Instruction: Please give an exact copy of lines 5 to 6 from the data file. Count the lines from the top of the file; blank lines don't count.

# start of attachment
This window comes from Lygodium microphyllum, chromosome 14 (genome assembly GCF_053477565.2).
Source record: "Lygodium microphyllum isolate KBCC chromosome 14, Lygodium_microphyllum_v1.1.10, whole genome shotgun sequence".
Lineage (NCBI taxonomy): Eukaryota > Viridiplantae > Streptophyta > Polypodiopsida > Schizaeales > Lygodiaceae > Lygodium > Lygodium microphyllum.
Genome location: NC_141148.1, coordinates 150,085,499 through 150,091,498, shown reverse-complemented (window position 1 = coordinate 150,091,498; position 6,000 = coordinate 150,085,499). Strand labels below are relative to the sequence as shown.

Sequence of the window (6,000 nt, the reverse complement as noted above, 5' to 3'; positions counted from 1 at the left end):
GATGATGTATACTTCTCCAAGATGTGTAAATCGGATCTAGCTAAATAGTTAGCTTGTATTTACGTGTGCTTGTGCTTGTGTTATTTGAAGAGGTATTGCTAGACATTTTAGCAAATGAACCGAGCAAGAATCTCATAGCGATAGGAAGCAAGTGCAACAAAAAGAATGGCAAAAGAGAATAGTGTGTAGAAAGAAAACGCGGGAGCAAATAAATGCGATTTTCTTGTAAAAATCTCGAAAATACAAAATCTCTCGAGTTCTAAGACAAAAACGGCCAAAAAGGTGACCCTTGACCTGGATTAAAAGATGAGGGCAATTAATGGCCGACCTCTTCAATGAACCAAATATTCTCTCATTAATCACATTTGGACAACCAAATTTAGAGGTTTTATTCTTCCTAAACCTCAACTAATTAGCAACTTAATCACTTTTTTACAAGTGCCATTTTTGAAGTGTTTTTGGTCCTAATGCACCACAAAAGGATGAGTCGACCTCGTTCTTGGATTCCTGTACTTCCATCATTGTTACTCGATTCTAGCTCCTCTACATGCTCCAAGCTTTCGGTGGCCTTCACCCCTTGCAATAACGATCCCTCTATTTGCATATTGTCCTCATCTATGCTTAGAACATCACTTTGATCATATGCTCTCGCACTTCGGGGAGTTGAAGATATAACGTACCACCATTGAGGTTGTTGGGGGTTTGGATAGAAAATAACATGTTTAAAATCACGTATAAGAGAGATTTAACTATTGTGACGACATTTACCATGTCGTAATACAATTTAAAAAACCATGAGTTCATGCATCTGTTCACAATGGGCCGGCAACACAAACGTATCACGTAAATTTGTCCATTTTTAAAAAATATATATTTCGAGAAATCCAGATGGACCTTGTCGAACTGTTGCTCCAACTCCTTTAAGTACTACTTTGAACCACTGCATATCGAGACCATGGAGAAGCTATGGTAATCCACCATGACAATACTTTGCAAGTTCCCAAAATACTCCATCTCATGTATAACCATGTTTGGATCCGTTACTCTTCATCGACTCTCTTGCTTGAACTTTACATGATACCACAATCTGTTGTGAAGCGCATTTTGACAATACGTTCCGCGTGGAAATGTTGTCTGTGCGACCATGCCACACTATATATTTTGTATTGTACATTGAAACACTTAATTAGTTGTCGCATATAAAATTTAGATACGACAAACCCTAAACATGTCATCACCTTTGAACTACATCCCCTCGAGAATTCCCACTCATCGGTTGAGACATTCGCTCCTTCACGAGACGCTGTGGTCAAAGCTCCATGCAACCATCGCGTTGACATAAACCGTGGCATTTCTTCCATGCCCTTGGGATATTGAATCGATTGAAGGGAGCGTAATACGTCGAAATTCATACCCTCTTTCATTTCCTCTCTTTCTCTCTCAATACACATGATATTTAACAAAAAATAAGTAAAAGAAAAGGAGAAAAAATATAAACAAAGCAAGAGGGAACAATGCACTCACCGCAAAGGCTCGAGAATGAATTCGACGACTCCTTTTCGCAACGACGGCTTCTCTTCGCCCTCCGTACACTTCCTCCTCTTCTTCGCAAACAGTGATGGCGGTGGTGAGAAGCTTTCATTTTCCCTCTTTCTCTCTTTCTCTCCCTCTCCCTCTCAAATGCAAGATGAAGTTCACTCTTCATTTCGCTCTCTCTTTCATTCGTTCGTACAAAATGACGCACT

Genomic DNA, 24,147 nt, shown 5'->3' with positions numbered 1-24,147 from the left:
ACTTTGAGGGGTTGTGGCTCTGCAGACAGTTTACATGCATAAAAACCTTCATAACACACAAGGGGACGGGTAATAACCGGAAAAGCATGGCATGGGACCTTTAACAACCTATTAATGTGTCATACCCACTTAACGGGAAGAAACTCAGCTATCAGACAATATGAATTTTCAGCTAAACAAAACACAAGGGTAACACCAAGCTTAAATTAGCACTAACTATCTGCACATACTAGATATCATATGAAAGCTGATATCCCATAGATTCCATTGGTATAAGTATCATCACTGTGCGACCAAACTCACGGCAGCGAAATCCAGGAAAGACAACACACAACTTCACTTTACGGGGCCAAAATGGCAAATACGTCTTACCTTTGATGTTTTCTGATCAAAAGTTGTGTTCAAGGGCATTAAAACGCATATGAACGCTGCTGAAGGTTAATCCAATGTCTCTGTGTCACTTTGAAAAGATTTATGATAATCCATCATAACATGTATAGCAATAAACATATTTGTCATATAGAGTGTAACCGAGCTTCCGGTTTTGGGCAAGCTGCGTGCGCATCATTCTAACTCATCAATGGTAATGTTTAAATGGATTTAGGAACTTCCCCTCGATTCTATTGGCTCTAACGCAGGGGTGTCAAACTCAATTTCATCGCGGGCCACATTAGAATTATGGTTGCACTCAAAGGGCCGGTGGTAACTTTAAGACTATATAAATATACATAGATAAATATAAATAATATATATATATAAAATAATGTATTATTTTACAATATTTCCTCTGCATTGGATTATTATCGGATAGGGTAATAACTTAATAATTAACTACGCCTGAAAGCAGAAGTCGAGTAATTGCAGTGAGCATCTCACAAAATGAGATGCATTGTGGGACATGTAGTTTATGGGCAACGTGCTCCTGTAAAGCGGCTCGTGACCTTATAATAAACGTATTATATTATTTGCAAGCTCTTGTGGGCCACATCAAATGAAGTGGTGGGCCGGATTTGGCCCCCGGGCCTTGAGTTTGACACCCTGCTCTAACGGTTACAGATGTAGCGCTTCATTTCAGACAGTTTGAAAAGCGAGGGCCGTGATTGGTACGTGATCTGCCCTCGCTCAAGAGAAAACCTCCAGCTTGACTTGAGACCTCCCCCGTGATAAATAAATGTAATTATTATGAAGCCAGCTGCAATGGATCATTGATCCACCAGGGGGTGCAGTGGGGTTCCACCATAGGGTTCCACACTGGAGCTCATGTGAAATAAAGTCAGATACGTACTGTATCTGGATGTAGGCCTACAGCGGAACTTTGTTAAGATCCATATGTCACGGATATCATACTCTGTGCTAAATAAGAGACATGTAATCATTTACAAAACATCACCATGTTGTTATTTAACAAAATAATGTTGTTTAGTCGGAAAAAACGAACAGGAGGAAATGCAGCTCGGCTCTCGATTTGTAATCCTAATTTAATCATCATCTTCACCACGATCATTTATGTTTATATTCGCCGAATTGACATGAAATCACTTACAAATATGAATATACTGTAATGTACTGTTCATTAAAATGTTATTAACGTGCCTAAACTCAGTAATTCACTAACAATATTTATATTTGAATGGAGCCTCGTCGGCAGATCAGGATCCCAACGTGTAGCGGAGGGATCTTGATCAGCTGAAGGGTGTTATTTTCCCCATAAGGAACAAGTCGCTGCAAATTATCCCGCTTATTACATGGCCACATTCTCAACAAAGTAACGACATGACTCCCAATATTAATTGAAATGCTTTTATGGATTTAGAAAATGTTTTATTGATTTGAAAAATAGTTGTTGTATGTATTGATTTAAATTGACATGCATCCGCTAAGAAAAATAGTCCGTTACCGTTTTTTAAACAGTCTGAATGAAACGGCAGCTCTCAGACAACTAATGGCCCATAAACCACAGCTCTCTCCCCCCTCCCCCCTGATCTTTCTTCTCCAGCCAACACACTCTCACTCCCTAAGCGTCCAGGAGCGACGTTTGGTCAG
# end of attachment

Sequence of the window (6,000 nt, the reverse complement as noted above, 5' to 3'; positions counted from 1 at the left end):
GATGATGTATACTTCTCCAAGATGTGTAAATCGGATCTAGCTAAATAGTTAGCTTGTATTTACGTGTGCTTGTGCTTGTGTTATTTGAAGAGGTATTGCTAGACATTTTAGCAAATGAACCGAGCAAGAATCTCATAGCGATAGGAAGCAAGTGCAACAAAAAGAATGGCAAAAGAGAATAGTGTGTAGAAAGAAAACGCGGGAGCAAATAAATGCGATTTTCTTGTAAAAATCTCGAAAATACAAAATCTCTCGAGTTCTAAGACAAAAACGGCCAAAAAGGTGACCCTTGACCTGGATTAAAAGATGAGGGCAATTAATGGCCGACCTCTTCAATGAACCAAATATTCTCTCATTAATCACATTTGGACAACCAAATTTAGAGGTTTTATTCTTCCTAAACCTCAACTAATTAGCAACTTAATCACTTTTTTACAAGTGCCATTTTTGAAGTGTTTTTGGTCCTAATGCACCACAAAAGGATGAGTCGACCTCGTTCTTGGATTCCTGTACTTCCATCATTGTTACTCGATTCTAGCTCCTCTACATGCTCCAAGCTTTCGGTGGCCTTCACCCCTTGCAATAACGATCCCTCTATTTGCATATTGTCCTCATCTATGCTTAGAACATCACTTTGATCATATGCTCTCGCACTTCGGGGAGTTGAAGATATAACGTACCACCATTGAGGTTGTTGGGGGTTTGGATAGAAAATAACATGTTTAAAATCACGTATAAGAGAGATTTAACTATTGTGACGACATTTACCATGTCGTAATACAATTTAAAAAACCATGAGTTCATGCATCTGTTCACAATGGGCCGGCAACACAAACGTATCACGTAAATTTGTCCATTTTTAAAAAATATATATTTCGAGAAATCCAGATGGACCTTGTCGAACTGTTGCTCCAACTCCTTTAAGTACTACTTTGAACCACTGCATATCGAGACCATGGAGAAGCTATGGTAATCCACCATGACAATACTTTGCAAGTTCCCAAAATACTCCATCTCATGTATAACCATGTTTGGATCCGTTACTCTTCATCGACTCTCTTGCTTGAACTTTACATGATACCACAATCTGTTGTGAAGCGCATTTTGACAATACGTTCCGCGTGGAAATGTTGTCTGTGCGACCATGCCACACTATATATTTTGTATTGTACATTGAAACACTTAATTAGTTGTCGCATATAAAATTTAGATACGACAAACCCTAAACATGTCATCACCTTTGAACTACATCCCCTCGAGAATTCCCACTCATCGGTTGAGACATTCGCTCCTTCACGAGACGCTGTGGTCAAAGCTCCATGCAACCATCGCGTTGACATAAACCGTGGCATTTCTTCCATGCCCTTGGGATATTGAATCGATTGAAGGGAGCGTAATACGTCGAAATTCATACCCTCTTTCATTTCCTCTCTTTCTCTCTCAATACACATGATATTTAACAAAAAATAAGTAAAAGAAAAGGAGAAAAAATATAAACAAAGCAAGAGGGAACAATGCACTCACCGCAAAGGCTCGAGAATGAATTCGACGACTCCTTTTCGCAACGACGGCTTCTCTTCGCCCTCCGTACACTTCCTCCTCTTCTTCGCAAACAGTGATGGCGGTGGTGAGAAGCTTTCATTTTCCCTCTTTCTCTCTTTCTCTCCCTCTCCCTCTCAAATGCAAGATGAAGTTCACTCTTCATTTCGCTCTCTCTTTCATTCGTTCGTACAAAATGACGCACT